Saudi Arabia banned International Pilgrims

Saudi Arabia banned International Pilgrims.

Saudi Arabia banned International Pilgrims.
Saudi Arabia banned international pilgrims this year from making the Islamic pilgrimage, Hajj, in order to prevent the COVID-19. Normally, the Hajj is one of the most important moments of the Muslim religious calendar. But only citizens of countries around the world who already reside in Saudi Arabia will be allowed to participate this year.

Islam Protect Human Life.

Millions of people travel to the country throughout the year for Umrah, with a sharp increase in the number of visitors during the Hajj pilgrimage. "The decision is made to ensure that the hajj takes place in a safe manner from the point of view of public health, by observing all the preventive measures and social distancing protocols necessary in the face of the risks associated with this pandemic, and in accordance with the teachings of Islam relating to the preservation of human life”, justified the ministry in charge of the pilgrimage in a press release published on June 22.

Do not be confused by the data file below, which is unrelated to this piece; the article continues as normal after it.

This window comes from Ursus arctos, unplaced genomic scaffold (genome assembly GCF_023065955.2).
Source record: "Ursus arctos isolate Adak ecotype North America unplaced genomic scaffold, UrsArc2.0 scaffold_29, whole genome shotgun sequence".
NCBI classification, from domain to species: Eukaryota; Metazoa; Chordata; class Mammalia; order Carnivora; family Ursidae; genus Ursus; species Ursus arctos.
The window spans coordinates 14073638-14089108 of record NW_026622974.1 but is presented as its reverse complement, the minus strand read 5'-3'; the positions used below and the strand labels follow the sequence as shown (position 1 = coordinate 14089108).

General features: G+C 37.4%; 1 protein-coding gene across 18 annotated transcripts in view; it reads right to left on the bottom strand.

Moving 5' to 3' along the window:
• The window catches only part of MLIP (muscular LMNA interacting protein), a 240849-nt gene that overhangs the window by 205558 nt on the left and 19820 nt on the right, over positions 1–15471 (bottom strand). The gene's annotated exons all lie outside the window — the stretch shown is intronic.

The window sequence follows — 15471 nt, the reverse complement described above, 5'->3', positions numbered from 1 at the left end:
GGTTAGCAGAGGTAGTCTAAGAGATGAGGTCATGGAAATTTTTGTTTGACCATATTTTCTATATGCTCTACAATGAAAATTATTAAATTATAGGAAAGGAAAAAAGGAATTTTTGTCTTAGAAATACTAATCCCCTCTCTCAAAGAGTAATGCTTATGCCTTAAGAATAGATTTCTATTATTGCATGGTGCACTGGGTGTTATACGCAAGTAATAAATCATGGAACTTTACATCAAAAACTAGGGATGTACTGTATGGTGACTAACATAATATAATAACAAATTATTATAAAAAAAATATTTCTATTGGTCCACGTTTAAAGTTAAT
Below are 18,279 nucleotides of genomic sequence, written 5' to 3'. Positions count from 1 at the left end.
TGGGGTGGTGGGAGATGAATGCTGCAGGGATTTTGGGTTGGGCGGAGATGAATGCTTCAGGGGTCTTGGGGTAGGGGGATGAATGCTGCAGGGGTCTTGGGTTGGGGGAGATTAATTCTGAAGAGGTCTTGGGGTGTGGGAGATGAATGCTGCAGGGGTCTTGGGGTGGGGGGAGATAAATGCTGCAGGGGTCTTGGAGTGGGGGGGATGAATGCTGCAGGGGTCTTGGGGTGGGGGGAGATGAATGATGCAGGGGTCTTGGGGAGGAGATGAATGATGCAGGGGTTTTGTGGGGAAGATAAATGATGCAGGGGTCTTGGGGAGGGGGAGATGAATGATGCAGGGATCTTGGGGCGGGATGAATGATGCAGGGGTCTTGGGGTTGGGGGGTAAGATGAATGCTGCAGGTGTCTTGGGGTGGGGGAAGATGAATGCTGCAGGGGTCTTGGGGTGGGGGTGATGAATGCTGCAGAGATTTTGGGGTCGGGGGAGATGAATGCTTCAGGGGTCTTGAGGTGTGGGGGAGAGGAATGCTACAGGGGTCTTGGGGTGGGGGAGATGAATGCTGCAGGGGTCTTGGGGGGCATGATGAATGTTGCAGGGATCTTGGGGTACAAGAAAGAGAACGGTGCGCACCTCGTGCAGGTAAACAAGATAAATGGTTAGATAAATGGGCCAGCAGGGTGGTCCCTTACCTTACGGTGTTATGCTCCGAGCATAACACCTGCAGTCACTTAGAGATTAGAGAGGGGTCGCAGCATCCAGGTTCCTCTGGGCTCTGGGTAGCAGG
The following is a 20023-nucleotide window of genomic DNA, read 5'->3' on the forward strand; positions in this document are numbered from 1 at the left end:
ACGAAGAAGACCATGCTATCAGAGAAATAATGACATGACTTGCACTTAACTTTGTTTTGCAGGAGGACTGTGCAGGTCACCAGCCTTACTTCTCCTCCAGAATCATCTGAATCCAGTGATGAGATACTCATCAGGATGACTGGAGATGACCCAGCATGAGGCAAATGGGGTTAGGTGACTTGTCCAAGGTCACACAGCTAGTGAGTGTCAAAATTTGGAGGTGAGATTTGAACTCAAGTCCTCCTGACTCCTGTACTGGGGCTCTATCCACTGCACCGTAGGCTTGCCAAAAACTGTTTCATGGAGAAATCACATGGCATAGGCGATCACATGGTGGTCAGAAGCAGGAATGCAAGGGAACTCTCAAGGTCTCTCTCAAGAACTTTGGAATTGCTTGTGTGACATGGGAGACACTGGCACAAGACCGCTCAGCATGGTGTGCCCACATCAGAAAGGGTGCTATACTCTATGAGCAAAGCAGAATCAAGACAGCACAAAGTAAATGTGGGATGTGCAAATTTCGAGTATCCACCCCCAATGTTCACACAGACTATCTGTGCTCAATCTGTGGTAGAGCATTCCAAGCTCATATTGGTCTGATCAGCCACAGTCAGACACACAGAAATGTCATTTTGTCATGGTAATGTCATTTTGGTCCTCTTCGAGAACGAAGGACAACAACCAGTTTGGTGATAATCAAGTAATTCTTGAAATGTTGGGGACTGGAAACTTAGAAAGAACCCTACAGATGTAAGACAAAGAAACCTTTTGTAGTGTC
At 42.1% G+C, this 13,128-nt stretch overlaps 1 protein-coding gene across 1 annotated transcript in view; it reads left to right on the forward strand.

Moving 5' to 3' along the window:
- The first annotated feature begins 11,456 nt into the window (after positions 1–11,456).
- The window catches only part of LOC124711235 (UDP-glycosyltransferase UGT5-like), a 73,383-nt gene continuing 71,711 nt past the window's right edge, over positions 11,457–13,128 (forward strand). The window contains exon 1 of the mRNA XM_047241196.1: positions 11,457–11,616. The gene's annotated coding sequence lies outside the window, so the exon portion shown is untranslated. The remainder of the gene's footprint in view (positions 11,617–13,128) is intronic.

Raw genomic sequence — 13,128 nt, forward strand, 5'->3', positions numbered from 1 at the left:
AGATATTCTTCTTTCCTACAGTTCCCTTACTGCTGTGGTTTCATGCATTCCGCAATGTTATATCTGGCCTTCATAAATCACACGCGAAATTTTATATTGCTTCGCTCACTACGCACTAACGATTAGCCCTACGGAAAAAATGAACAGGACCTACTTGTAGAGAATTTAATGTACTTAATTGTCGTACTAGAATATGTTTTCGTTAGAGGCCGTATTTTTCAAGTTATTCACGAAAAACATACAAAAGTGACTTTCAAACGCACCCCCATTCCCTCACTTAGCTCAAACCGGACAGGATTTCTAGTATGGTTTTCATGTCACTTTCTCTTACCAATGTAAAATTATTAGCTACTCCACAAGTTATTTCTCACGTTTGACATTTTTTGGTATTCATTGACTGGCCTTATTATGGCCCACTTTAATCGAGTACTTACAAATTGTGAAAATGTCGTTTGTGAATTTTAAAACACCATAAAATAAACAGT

Pakistan has led the Pilgrims worldwide.

Pakistanis have led the way in the number of Umrah executions in the past two years, followed by Indonesia and India. No less than 2.1 million Pakistanis participated in the Umrah in 2019, while the number for 2018 was 1.7 million. From January to June 2019, 1.6 million people participated in the Umrah, an average of more than 8,900 people per day.

Economic impact on Saudi Arabia.

Last year, 2.5 million worshipers crowded around the Kaaba, making hajj one of the largest religious gatherings in the world. This pilgrimage is one of the five pillars of Islam. Keeping it in a limited version may affect the Saudi economy, which has already been hit hard by the fall in oil prices. Especially since the country had already suspended, in March, the Umrah, a small pilgrimage which takes place all year round in Makkah and Madina, the two holiest places in Islam.
However, during the hajj and the more, the pilgrims inject each year 10.6 billion euros in the Saudi economy, according to the government, a welcome sum in these times of austerity, and which the kingdom will have to do without. The great pilgrimage is one of the other sources of income to which the kingdom wishes to redirect its economy within the framework of the reform plan of Crown Prince Mohammed bin Salman, who wants to rid his country of its dependence on oil rent.

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